Diary of Juan Carlos Julio Delarosa Ramirez
Entry One: Dear Diary, I'm starting to get worried, for the citizens are really getting riled up. I have heard talk of the people plotting their so called “revenge” on Vargas. I repeat over and over, “what for?” Jose Maria Vargas is a great man, and a great leader. I honestly don't understand how they cannot see this. Supposedly, this up rise has been under planning for quite some time. As of now, I’m not sure if this is proper time from concern, however i'm going to need more than that to end my constant stress over all of this.
Entry Two: Dear Diary,Tensions are rising amongst all of the politicians. Every one of us is in panic mode. A battle is highly unnecessary, but these rebels clearly don't seem to understand that. Slowly but surely, the government is deteriorating away. The way things are now, these rebels may actually get their way-but we have to try with everything we have to prevent this.
Entry Three: Dear Diary, I don’t understand what they’re griping about, these rebels. They claim that, under Vargas’ rule, their independence is being taken away from them. Everything that President Vargas does is to improve our citizen’s lives. Why can’t the rebels understand that? They don’t understand how a government works. There’s not a doubt in my mind that things are going to begin escalating very quickly.
Entry One: Dear Diary, With the up rise against Jose Maria Vargas, the rebels took away all hope of getting back to the established order. To make matters worse, Santiago Marino could very well be elected to office, and that would be the end, everything we know would be lost to the rebels. They will have won.
Entry Two: Dear Diary, You're not going to believe this, but...Success! Victory is ours! Santiago is not out president. However, bad news is, the people have begun their uprising. I’m not sure of how big this will be, however, I’m not yet ready to count them out, this could become a bit of an upset.
Entry Three: Dear Diary, I don’t understand this. This is becoming extremely serious. This group who calls themselves, “The Liberating Army” are actually following through! Why are they doing this? Do they know how to lead a functioning government? Do they know how to get our thriving economy by? They most certainly do not. Their mind set tells them that since we’re not doing exactly what they want, when they want it, we are bad people. Well, “Liberating Army”, I’d watch out, the Venezuelan government has a few of their own tricks.
Entry One: Dear Diary, The Venezuelan people are at their wit’s end. Revolutions are breaking out all over. Many, many lives are being cut short. People are fighting for freedom, risking their own lives. These rebels aren’t going to stop at anything until they get what they want most, control over the government. At the rate things are going right now, the government is soon going to be under the control of complete dimwits.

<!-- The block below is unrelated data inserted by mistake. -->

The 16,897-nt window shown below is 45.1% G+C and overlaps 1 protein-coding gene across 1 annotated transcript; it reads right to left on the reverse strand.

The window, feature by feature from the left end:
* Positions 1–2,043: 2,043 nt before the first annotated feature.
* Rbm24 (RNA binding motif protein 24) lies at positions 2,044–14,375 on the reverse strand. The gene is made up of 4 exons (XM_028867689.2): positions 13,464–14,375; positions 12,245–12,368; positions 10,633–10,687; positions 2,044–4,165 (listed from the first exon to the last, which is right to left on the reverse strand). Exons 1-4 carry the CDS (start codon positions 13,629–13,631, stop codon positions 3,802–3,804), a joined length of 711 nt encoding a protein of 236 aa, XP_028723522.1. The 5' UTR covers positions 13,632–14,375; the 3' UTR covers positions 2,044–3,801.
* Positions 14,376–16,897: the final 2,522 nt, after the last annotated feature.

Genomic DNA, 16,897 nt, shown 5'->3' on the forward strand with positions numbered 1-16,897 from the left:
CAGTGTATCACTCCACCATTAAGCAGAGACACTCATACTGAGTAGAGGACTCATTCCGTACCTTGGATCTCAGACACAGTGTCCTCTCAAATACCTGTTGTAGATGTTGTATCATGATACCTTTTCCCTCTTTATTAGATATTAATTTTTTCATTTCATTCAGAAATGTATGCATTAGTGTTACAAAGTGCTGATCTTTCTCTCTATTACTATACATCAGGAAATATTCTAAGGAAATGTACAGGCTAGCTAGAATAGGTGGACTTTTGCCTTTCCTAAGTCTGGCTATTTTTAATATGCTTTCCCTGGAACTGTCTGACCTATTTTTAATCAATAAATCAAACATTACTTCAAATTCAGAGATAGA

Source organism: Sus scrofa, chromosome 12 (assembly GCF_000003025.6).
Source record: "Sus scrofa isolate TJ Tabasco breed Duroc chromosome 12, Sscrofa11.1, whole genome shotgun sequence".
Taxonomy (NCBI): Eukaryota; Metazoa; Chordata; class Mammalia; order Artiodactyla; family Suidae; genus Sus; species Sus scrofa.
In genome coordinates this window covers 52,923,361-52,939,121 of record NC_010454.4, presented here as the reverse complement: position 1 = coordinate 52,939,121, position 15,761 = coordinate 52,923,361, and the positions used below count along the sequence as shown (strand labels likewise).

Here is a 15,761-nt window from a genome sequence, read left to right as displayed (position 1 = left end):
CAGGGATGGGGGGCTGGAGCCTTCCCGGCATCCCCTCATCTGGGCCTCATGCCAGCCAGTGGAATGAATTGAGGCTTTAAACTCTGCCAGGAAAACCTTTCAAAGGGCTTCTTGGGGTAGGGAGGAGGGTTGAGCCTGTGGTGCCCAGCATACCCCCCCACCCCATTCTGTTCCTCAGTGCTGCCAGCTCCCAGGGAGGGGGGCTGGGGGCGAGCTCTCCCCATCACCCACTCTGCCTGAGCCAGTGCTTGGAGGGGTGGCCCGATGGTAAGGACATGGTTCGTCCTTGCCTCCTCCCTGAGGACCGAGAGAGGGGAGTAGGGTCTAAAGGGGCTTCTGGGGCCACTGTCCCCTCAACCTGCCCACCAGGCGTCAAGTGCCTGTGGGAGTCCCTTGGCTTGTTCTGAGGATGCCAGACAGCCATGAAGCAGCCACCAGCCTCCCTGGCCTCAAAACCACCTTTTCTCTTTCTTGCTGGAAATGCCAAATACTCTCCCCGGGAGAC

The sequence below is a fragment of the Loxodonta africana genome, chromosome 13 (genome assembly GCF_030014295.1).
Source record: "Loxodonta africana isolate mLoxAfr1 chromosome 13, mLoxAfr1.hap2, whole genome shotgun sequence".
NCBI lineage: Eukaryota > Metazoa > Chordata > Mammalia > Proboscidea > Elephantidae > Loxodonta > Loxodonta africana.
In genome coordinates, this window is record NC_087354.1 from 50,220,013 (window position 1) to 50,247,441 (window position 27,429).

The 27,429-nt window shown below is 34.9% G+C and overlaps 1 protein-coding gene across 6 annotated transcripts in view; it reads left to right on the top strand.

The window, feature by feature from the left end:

Entry Two: Dear Diary, After the unfortunate news of Vargas’ plan return to power being foiled by the rebels, all hope seems lost. There is no way for us to regain all that we have lost. My family, along with everyone else, are preparing for our new lives under the rule of people who have no experience, and will, without a doubt, send our country into a downward spiral. If anything, we only have a thin beam of hope, Jose Paez, the leader of our forces against the rebels. Hope looks bleak.
Entry Three: Dear Diary, I could not be happier right now! I didn’t think it possible, but Paez has stopped the rebel forces. The war is over, the old government remains in control! I didn’t think it was possible, but we proved that a substantial government can beat any reckless forces
Diary of Hugo Gonzalez
January 10: Dear Diary, the civilians are starting to revolt. I don't know what to do about all of this chaos. I thought that the government and i did a good job of getting this country together and making a good place to live for everyone, but it never seems to be enough. People are starting to revolt and I don't know what to do. (1)
January 20: Dear Diary, the civilians really do not like the Spanish rule that we are under. They are pushing for independence and they really want to revolt against the government. They are getting really wild and everyday their emotions get stronger and stronger. They believe that they need a strong ruler to lead them through the revolution.(2) I'm afraid of what is going to happen now.
March 14: The rebels brought in a leader named Francisco de Miranda to help them through the revolution. I can only predict that bad things will happen. My hands are tied right now. The rebels are becoming too strong and too populated. If they gain their independence, then they will take over our government! (2) They have no idea how to govern this country like i have been doing for the last 10 years. They will run Venezuela into the ground. We can't let them do this.
March 22: The way things are going now, i feel like we are going to have a problem. It seems as though the rebels are going to get their way and they will take over our government. But they don't know anything about running a country! Our trade with other countries will cease to exist because they all respect Spain. They will no longer want to trade with us if Spain persuades them not to.(2) I do not want to live to see my country go up in flames.
March 30: The revoltuion hasn't exactly started yet. I feel the tension growing though, and i can feel that it is coming soon. I don't know what the government and I did to deserve this. Each day the rebels seem more and more confident in themselves and more cautious when us government officials are around.(2) I need to keep an eye out for these people or who knows what will happen.
April 13: The revoution has begun. The rebels have gathered up a huge army and they are prepared to fight. Their army is impressive too. You would think that they would be weak and vulnerable, but they're not. We must prepare our army and get ready for a civil war. (1)